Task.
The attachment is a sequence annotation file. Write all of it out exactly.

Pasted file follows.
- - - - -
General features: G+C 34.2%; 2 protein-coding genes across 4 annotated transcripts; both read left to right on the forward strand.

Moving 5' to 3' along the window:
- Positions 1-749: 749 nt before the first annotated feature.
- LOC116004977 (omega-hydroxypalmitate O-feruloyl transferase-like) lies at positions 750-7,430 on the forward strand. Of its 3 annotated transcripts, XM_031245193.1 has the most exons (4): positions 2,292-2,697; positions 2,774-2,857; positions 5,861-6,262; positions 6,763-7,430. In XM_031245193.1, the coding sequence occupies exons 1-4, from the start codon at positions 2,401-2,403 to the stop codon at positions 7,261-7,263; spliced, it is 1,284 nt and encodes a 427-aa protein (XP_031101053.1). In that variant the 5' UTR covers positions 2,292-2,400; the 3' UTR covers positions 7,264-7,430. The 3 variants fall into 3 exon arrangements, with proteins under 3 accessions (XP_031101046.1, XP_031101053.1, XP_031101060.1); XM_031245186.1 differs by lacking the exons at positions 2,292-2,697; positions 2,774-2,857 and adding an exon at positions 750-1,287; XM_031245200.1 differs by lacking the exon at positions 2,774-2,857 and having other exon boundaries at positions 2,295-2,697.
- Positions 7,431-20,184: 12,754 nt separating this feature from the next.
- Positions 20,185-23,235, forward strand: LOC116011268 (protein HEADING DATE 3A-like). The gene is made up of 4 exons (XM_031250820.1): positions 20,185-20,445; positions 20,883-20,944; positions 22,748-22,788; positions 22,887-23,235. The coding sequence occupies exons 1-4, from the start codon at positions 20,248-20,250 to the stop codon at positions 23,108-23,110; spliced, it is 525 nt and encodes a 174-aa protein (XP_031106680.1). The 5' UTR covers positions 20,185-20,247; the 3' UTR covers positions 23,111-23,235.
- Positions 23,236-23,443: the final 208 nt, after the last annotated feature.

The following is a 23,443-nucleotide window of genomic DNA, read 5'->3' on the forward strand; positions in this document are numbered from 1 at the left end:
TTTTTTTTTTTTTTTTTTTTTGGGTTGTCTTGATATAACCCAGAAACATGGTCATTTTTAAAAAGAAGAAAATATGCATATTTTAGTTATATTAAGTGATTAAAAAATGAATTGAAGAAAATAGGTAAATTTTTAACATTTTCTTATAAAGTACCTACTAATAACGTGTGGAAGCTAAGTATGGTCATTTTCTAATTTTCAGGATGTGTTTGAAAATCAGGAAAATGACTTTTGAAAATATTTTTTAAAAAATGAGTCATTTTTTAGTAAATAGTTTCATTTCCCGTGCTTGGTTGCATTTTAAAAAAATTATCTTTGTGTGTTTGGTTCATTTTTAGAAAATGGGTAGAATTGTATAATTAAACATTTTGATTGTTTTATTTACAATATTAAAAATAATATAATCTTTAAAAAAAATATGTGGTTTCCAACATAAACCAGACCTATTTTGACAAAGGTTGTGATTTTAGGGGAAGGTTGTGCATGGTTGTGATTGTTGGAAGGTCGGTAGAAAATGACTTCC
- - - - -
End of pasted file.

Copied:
General features: G+C 34.2%; 2 protein-coding genes across 4 annotated transcripts; both read left to right on the forward strand.

Moving 5' to 3' along the window:
- Positions 1-749: 749 nt before the first annotated feature.
- LOC116004977 (omega-hydroxypalmitate O-feruloyl transferase-like) lies at positions 750-7,430 on the forward strand. Of its 3 annotated transcripts, XM_031245193.1 has the most exons (4): positions 2,292-2,697; positions 2,774-2,857; positions 5,861-6,262; positions 6,763-7,430. In XM_031245193.1, the coding sequence occupies exons 1-4, from the start codon at positions 2,401-2,403 to the stop codon at positions 7,261-7,263; spliced, it is 1,284 nt and encodes a 427-aa protein (XP_031101053.1). In that variant the 5' UTR covers positions 2,292-2,400; the 3' UTR covers positions 7,264-7,430. The 3 variants fall into 3 exon arrangements, with proteins under 3 accessions (XP_031101046.1, XP_031101053.1, XP_031101060.1); XM_031245186.1 differs by lacking the exons at positions 2,292-2,697; positions 2,774-2,857 and adding an exon at positions 750-1,287; XM_031245200.1 differs by lacking the exon at positions 2,774-2,857 and having other exon boundaries at positions 2,295-2,697.
- Positions 7,431-20,184: 12,754 nt separating this feature from the next.
- Positions 20,185-23,235, forward strand: LOC116011268 (protein HEADING DATE 3A-like). The gene is made up of 4 exons (XM_031250820.1): positions 20,185-20,445; positions 20,883-20,944; positions 22,748-22,788; positions 22,887-23,235. The coding sequence occupies exons 1-4, from the start codon at positions 20,248-20,250 to the stop codon at positions 23,108-23,110; spliced, it is 525 nt and encodes a 174-aa protein (XP_031106680.1). The 5' UTR covers positions 20,185-20,247; the 3' UTR covers positions 23,111-23,235.
- Positions 23,236-23,443: the final 208 nt, after the last annotated feature.

The following is a 23,443-nucleotide window of genomic DNA, read 5'->3' on the forward strand; positions in this document are numbered from 1 at the left end:
TTTTTTTTTTTTTTTTTTTTTGGGTTGTCTTGATATAACCCAGAAACATGGTCATTTTTAAAAAGAAGAAAATATGCATATTTTAGTTATATTAAGTGATTAAAAAATGAATTGAAGAAAATAGGTAAATTTTTAACATTTTCTTATAAAGTACCTACTAATAACGTGTGGAAGCTAAGTATGGTCATTTTCTAATTTTCAGGATGTGTTTGAAAATCAGGAAAATGACTTTTGAAAATATTTTTTAAAAAATGAGTCATTTTTTAGTAAATAGTTTCATTTCCCGTGCTTGGTTGCATTTTAAAAAAATTATCTTTGTGTGTTTGGTTCATTTTTAGAAAATGGGTAGAATTGTATAATTAAACATTTTGATTGTTTTATTTACAATATTAAAAATAATATAATCTTTAAAAAAAATATGTGGTTTCCAACATAAACCAGACCTATTTTGACAAAGGTTGTGATTTTAGGGGAAGGTTGTGCATGGTTGTGATTGTTGGAAGGTCGGTAGAAAATGACTTCC